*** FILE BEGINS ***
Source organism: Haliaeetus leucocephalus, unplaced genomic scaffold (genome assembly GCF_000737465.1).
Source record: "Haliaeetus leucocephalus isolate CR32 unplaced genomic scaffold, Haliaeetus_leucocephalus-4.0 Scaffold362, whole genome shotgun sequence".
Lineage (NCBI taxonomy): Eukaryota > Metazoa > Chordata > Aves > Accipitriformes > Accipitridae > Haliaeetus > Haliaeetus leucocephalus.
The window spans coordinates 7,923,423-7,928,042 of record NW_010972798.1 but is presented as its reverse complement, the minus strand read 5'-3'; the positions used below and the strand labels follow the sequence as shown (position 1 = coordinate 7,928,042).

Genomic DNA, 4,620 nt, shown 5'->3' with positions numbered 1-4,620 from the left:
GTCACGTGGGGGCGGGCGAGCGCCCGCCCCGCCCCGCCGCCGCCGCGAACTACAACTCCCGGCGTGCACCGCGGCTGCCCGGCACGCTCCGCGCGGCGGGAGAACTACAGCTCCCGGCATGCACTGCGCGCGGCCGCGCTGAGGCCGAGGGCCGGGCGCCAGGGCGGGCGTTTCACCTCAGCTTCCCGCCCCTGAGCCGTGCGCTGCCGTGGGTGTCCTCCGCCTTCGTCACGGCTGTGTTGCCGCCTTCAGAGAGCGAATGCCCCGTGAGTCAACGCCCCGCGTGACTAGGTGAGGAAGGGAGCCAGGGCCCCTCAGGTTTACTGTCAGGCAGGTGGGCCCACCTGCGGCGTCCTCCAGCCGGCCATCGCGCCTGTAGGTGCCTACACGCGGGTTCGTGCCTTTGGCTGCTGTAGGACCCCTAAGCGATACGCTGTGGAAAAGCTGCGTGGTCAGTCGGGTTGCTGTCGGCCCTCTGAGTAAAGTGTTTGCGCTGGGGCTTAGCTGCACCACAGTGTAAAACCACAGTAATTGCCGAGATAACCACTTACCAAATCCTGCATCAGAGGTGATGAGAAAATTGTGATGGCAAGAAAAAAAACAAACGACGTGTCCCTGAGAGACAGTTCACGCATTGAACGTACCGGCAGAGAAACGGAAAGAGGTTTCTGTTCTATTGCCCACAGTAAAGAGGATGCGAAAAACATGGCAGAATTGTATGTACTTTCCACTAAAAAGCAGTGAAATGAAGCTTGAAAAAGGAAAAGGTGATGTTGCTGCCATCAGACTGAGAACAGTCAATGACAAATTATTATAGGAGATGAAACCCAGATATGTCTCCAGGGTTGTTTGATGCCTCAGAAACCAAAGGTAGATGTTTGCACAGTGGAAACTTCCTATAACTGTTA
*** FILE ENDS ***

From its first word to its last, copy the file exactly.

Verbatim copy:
Source organism: Haliaeetus leucocephalus, unplaced genomic scaffold (genome assembly GCF_000737465.1).
Source record: "Haliaeetus leucocephalus isolate CR32 unplaced genomic scaffold, Haliaeetus_leucocephalus-4.0 Scaffold362, whole genome shotgun sequence".
Lineage (NCBI taxonomy): Eukaryota > Metazoa > Chordata > Aves > Accipitriformes > Accipitridae > Haliaeetus > Haliaeetus leucocephalus.
The window spans coordinates 7,923,423-7,928,042 of record NW_010972798.1 but is presented as its reverse complement, the minus strand read 5'-3'; the positions used below and the strand labels follow the sequence as shown (position 1 = coordinate 7,928,042).

Genomic DNA, 4,620 nt, shown 5'->3' with positions numbered 1-4,620 from the left:
GTCACGTGGGGGCGGGCGAGCGCCCGCCCCGCCCCGCCGCCGCCGCGAACTACAACTCCCGGCGTGCACCGCGGCTGCCCGGCACGCTCCGCGCGGCGGGAGAACTACAGCTCCCGGCATGCACTGCGCGCGGCCGCGCTGAGGCCGAGGGCCGGGCGCCAGGGCGGGCGTTTCACCTCAGCTTCCCGCCCCTGAGCCGTGCGCTGCCGTGGGTGTCCTCCGCCTTCGTCACGGCTGTGTTGCCGCCTTCAGAGAGCGAATGCCCCGTGAGTCAACGCCCCGCGTGACTAGGTGAGGAAGGGAGCCAGGGCCCCTCAGGTTTACTGTCAGGCAGGTGGGCCCACCTGCGGCGTCCTCCAGCCGGCCATCGCGCCTGTAGGTGCCTACACGCGGGTTCGTGCCTTTGGCTGCTGTAGGACCCCTAAGCGATACGCTGTGGAAAAGCTGCGTGGTCAGTCGGGTTGCTGTCGGCCCTCTGAGTAAAGTGTTTGCGCTGGGGCTTAGCTGCACCACAGTGTAAAACCACAGTAATTGCCGAGATAACCACTTACCAAATCCTGCATCAGAGGTGATGAGAAAATTGTGATGGCAAGAAAAAAAACAAACGACGTGTCCCTGAGAGACAGTTCACGCATTGAACGTACCGGCAGAGAAACGGAAAGAGGTTTCTGTTCTATTGCCCACAGTAAAGAGGATGCGAAAAACATGGCAGAATTGTATGTACTTTCCACTAAAAAGCAGTGAAATGAAGCTTGAAAAAGGAAAAGGTGATGTTGCTGCCATCAGACTGAGAACAGTCAATGACAAATTATTATAGGAGATGAAACCCAGATATGTCTCCAGGGTTGTTTGATGCCTCAGAAACCAAAGGTAGATGTTTGCACAGTGGAAACTTCCTATAACTGTTA